• Similar to Unix, the child process created by fork() should have the same shared pages as the parent, whereas the program executed through exec() should not inherit shared pages from the original process.
• You should still kill the process when it is accessing any of the unmapped regions, however, unlike in Part A, your system should now support reading/writing to the mapped shared pages.

#### Hints

By now, you should be very familiar with how to create a new system call. But before doing that, first you’ll need some other function to reserve three physical pages when the system starts up, and store their addresses in a data structure that is available to every process. Also, you’ll need to figure out how to map a physical address to a virtual address in the process’ page table. A good staring point is to look at how other functions (such as fork() and exec()) handle this.

One tricky thing about this part is that the shared memory should be handled differently in some cases. For example, when a process is killed, normally all its memory should be freed; however, if some of the memory contains a shared page, then obviously we should not free this shared page. Similarly, you should be very careful about shared pages when fork() is called.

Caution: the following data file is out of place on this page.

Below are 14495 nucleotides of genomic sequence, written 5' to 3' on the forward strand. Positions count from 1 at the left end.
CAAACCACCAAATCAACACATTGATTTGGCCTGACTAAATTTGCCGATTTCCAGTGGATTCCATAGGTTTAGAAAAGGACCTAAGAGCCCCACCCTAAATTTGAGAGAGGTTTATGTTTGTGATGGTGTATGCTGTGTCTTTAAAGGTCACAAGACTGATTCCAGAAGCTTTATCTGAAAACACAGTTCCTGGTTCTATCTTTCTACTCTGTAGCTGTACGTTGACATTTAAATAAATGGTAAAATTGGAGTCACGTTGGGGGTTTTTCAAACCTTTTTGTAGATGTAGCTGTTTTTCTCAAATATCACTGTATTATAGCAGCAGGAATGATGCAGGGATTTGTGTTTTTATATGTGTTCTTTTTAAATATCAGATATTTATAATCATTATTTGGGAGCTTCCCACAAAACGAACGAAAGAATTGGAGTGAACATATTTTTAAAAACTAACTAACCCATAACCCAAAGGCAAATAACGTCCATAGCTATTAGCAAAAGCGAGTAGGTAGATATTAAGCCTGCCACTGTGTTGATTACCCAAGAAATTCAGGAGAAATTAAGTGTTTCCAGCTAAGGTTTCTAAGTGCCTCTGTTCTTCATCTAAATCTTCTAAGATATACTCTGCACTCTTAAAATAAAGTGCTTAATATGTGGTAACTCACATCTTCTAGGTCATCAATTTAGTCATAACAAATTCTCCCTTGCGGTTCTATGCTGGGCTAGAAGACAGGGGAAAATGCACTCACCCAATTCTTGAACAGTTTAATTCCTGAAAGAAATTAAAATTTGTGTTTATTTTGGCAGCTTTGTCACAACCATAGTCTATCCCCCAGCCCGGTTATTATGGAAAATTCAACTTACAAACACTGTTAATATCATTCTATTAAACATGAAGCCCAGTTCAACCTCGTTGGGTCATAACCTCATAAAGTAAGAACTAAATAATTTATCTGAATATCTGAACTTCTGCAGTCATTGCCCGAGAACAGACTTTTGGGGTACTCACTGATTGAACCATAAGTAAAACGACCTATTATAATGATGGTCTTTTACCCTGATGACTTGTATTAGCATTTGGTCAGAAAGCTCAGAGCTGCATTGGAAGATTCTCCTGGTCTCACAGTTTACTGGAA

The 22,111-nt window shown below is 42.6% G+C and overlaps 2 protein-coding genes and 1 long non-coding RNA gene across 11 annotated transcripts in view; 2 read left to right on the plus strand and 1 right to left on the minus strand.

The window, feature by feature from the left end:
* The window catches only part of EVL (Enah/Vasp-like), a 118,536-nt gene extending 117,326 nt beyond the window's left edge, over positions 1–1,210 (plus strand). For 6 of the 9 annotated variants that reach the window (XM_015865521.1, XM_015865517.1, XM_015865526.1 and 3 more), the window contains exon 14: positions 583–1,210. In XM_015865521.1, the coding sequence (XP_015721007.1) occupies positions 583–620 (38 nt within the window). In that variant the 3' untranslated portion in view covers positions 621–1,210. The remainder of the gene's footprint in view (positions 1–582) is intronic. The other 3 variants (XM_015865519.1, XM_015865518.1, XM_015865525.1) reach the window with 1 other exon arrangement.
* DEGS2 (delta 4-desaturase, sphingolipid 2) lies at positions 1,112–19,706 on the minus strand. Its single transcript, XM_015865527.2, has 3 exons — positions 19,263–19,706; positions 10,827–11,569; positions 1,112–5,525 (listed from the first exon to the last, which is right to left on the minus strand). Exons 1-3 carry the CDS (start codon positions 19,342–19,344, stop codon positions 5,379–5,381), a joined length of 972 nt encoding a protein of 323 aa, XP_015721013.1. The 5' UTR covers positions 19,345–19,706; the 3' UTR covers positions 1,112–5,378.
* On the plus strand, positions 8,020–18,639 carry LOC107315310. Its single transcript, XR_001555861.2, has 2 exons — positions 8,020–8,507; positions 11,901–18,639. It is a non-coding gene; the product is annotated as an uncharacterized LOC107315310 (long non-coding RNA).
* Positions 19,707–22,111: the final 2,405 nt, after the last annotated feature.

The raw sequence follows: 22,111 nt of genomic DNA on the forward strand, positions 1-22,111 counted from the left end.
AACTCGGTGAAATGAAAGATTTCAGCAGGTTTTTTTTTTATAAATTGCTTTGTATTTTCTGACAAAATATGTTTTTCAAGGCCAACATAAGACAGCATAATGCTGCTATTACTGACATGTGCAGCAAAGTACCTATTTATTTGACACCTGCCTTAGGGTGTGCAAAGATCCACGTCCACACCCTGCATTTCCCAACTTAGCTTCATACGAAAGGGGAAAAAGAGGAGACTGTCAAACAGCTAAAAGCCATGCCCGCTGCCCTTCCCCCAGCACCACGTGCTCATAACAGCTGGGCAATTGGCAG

## Code

We suggest that you start from the source code of xv6 at ~cs537-1/xv6-sp19 , instead of your own code from previous projects.

cp -r ~cs537-1/xv6-sp19 ./


## Testing

It is a good habit to get basic functionalities working before moving to advanced features. You can run an individual test with the following command:

/u/c/s/cs537-1/tests/p3b/runtests testname


The following three sets of tests are incremental. Please proceed with testing with later set of tests only after your previous set of tests have passed.

• Tests to use after Part A implementation:
1. Move the code segment and leave the first four pages unmapped: null, null2, null3, null4
• Tests to use after Part B implementation: